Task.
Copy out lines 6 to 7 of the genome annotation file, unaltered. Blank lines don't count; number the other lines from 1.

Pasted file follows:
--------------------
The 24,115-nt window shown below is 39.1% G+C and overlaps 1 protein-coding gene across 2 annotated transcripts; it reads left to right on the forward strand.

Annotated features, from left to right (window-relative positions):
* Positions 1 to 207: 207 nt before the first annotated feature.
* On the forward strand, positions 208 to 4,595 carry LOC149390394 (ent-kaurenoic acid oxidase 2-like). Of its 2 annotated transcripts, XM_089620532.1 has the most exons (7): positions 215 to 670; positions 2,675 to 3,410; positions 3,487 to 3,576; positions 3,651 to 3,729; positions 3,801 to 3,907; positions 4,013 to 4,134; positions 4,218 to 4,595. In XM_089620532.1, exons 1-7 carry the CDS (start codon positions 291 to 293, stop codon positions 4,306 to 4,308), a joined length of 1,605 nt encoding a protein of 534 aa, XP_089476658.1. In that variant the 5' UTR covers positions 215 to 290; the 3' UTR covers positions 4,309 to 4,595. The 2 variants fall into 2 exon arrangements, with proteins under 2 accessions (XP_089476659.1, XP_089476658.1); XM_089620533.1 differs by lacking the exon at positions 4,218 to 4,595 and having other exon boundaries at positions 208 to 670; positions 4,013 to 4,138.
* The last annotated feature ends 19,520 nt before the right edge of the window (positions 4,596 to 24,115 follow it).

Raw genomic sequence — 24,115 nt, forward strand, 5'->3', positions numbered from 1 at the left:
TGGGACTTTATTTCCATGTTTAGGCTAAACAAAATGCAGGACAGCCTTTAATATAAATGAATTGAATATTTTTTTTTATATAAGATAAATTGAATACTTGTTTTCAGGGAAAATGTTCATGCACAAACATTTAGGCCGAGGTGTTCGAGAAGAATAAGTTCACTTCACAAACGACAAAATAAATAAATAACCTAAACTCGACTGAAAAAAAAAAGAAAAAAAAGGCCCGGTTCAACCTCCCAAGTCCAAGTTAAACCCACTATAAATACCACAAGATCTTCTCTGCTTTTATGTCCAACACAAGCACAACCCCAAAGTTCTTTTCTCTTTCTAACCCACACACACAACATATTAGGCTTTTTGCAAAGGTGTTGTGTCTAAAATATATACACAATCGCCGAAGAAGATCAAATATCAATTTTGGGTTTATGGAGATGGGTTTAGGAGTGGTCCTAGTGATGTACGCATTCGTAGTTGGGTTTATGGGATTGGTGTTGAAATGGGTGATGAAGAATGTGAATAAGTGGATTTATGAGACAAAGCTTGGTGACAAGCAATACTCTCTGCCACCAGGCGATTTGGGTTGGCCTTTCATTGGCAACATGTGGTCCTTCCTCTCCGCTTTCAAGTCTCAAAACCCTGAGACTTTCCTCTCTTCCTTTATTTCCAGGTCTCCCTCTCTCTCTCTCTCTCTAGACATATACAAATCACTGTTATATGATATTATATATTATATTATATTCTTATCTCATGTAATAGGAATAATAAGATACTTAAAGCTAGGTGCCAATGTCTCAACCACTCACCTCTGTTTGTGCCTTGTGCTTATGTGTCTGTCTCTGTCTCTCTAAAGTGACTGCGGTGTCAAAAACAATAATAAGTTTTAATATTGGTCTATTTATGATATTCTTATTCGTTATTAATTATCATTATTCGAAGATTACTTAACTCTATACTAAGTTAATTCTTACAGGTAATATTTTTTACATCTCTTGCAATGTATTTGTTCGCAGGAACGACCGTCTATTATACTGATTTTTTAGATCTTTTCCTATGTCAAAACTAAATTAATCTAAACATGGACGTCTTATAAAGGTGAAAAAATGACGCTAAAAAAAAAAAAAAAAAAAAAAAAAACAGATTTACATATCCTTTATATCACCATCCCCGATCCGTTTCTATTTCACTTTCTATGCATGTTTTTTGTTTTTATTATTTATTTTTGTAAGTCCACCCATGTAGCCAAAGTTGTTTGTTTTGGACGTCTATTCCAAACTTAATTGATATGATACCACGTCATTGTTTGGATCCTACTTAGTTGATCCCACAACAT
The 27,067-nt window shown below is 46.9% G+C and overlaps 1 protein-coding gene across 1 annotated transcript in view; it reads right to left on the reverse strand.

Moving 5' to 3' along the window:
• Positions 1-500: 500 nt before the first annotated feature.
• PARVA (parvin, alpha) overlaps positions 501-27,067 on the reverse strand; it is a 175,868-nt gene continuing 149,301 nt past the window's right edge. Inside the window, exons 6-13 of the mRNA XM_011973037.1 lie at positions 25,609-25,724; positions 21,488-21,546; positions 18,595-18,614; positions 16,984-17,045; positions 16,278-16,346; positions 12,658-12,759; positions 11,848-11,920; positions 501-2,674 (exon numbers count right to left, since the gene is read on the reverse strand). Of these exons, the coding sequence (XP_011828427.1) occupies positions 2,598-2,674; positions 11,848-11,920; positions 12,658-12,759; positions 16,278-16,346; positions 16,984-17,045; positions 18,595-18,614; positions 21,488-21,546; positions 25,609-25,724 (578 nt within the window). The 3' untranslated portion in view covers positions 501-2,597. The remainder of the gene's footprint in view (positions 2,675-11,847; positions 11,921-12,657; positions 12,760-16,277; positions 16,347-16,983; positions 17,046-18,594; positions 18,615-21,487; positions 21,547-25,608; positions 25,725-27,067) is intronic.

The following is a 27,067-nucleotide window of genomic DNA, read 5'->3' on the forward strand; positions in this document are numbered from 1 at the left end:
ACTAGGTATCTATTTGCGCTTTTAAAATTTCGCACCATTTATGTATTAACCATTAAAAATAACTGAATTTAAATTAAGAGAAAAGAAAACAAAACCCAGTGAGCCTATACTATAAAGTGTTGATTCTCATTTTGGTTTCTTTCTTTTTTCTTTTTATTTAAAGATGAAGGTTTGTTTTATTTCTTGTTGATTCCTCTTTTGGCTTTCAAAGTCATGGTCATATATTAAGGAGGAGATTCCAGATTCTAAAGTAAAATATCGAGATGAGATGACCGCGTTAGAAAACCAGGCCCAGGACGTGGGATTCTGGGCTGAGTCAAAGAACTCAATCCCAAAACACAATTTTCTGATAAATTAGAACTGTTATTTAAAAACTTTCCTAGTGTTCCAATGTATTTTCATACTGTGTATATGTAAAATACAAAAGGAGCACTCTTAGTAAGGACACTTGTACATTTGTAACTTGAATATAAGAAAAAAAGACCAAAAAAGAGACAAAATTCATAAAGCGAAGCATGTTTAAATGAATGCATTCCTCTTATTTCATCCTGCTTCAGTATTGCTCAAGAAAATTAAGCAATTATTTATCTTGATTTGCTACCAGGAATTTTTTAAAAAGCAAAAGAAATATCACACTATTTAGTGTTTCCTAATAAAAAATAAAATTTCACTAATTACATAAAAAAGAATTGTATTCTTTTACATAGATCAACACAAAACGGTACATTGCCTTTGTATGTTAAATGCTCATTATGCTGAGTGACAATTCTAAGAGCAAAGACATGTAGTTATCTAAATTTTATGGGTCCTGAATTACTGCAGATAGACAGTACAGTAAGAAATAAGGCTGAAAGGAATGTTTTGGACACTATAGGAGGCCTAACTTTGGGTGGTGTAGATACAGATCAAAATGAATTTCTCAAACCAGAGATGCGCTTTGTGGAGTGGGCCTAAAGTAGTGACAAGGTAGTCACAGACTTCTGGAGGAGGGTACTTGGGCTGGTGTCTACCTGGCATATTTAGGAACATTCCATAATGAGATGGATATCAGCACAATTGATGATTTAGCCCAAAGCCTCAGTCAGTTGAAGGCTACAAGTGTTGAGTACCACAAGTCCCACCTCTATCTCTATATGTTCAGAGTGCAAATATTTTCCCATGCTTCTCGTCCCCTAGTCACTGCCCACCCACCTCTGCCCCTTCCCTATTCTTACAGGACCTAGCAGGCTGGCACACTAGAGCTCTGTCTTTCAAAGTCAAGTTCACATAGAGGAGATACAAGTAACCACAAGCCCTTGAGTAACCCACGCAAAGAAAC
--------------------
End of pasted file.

Raw genomic sequence — 24,115 nt, forward strand, 5'->3', positions numbered from 1 at the left:
TGGGACTTTATTTCCATGTTTAGGCTAAACAAAATGCAGGACAGCCTTTAATATAAATGAATTGAATATTTTTTTTTATATAAGATAAATTGAATACTTGTTTTCAGGGAAAATGTTCATGCACAAACATTTAGGCCGAGGTGTTCGAGAAGAATAAGTTCACTTCACAAACGACAAAATAAATAAATAACCTAAACTCGACTGAAAAAAAAAAGAAAAAAAAGGCCCGGTTCAACCTCCCAAGTCCAAGTTAAACCCACTATAAATACCACAAGATCTTCTCTGCTTTTATGTCCAACACAAGCACAACCCCAAAGTTCTTTTCTCTTTCTAACCCACACACACAACATATTAGGCTTTTTGCAAAGGTGTTGTGTCTAAAATATATACACAATCGCCGAAGAAGATCAAATATCAATTTTGGGTTTATGGAGATGGGTTTAGGAGTGGTCCTAGTGATGTACGCATTCGTAGTTGGGTTTATGGGATTGGTGTTGAAATGGGTGATGAAGAATGTGAATAAGTGGATTTATGAGACAAAGCTTGGTGACAAGCAATACTCTCTGCCACCAGGCGATTTGGGTTGGCCTTTCATTGGCAACATGTGGTCCTTCCTCTCCGCTTTCAAGTCTCAAAACCCTGAGACTTTCCTCTCTTCCTTTATTTCCAGGTCTCCCTCTCTCTCTCTCTCTCTAGACATATACAAATCACTGTTATATGATATTATATATTATATTATATTCTTATCTCATGTAATAGGAATAATAAGATACTTAAAGCTAGGTGCCAATGTCTCAACCACTCACCTCTGTTTGTGCCTTGTGCTTATGTGTCTGTCTCTGTCTCTCTAAAGTGACTGCGGTGTCAAAAACAATAATAAGTTTTAATATTGGTCTATTTATGATATTCTTATTCGTTATTAATTATCATTATTCGAAGATTACTTAACTCTATACTAAGTTAATTCTTACAGGTAATATTTTTTACATCTCTTGCAATGTATTTGTTCGCAGGAACGACCGTCTATTATACTGATTTTTTAGATCTTTTCCTATGTCAAAACTAAATTAATCTAAACATGGACGTCTTATAAAGGTGAAAAAATGACGCTAAAAAAAAAAAAAAAAAAAAAAAAAACAGATTTACATATCCTTTATATCACCATCCCCGATCCGTTTCTATTTCACTTTCTATGCATGTTTTTTGTTTTTATTATTTATTTTTGTAAGTCCACCCATGTAGCCAAAGTTGTTTGTTTTGGACGTCTATTCCAAACTTAATTGATATGATACCACGTCATTGTTTGGATCCTACTTAGTTGATCCCACAACAT